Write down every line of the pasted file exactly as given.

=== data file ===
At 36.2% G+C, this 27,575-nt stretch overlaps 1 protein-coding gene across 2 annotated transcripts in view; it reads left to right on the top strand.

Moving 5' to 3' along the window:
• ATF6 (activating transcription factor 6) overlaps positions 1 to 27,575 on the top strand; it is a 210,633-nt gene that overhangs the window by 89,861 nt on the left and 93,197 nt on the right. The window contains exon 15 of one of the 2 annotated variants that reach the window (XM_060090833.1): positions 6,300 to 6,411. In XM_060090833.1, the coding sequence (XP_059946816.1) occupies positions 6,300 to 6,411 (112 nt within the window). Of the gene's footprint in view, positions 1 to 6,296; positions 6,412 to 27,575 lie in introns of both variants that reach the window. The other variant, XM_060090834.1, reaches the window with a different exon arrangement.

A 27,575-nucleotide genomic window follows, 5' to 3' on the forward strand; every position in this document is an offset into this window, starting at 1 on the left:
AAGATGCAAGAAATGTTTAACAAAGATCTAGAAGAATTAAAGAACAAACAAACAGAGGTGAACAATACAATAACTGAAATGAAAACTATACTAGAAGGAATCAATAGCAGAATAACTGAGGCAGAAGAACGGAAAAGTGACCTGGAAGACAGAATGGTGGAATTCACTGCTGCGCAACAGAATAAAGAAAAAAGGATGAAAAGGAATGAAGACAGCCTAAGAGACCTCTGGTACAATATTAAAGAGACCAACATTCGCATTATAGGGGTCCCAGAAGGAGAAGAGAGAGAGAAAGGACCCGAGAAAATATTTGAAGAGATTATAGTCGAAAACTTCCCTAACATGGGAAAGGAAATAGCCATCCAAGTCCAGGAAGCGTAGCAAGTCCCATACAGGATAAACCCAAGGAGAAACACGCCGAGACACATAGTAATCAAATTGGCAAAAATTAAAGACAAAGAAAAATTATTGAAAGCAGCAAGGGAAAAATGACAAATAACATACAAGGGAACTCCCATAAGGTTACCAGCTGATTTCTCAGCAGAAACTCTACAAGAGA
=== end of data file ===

At 36.2% G+C, this 27,575-nt stretch overlaps 1 protein-coding gene across 2 annotated transcripts in view; it reads left to right on the top strand.

Moving 5' to 3' along the window:
• ATF6 (activating transcription factor 6) overlaps positions 1 to 27,575 on the top strand; it is a 210,633-nt gene that overhangs the window by 89,861 nt on the left and 93,197 nt on the right. The window contains exon 15 of one of the 2 annotated variants that reach the window (XM_060090833.1): positions 6,300 to 6,411. In XM_060090833.1, the coding sequence (XP_059946816.1) occupies positions 6,300 to 6,411 (112 nt within the window). Of the gene's footprint in view, positions 1 to 6,296; positions 6,412 to 27,575 lie in introns of both variants that reach the window. The other variant, XM_060090834.1, reaches the window with a different exon arrangement.

A 27,575-nucleotide genomic window follows, 5' to 3' on the forward strand; every position in this document is an offset into this window, starting at 1 on the left:
AAGATGCAAGAAATGTTTAACAAAGATCTAGAAGAATTAAAGAACAAACAAACAGAGGTGAACAATACAATAACTGAAATGAAAACTATACTAGAAGGAATCAATAGCAGAATAACTGAGGCAGAAGAACGGAAAAGTGACCTGGAAGACAGAATGGTGGAATTCACTGCTGCGCAACAGAATAAAGAAAAAAGGATGAAAAGGAATGAAGACAGCCTAAGAGACCTCTGGTACAATATTAAAGAGACCAACATTCGCATTATAGGGGTCCCAGAAGGAGAAGAGAGAGAGAAAGGACCCGAGAAAATATTTGAAGAGATTATAGTCGAAAACTTCCCTAACATGGGAAAGGAAATAGCCATCCAAGTCCAGGAAGCGTAGCAAGTCCCATACAGGATAAACCCAAGGAGAAACACGCCGAGACACATAGTAATCAAATTGGCAAAAATTAAAGACAAAGAAAAATTATTGAAAGCAGCAAGGGAAAAATGACAAATAACATACAAGGGAACTCCCATAAGGTTACCAGCTGATTTCTCAGCAGAAACTCTACAAGAGA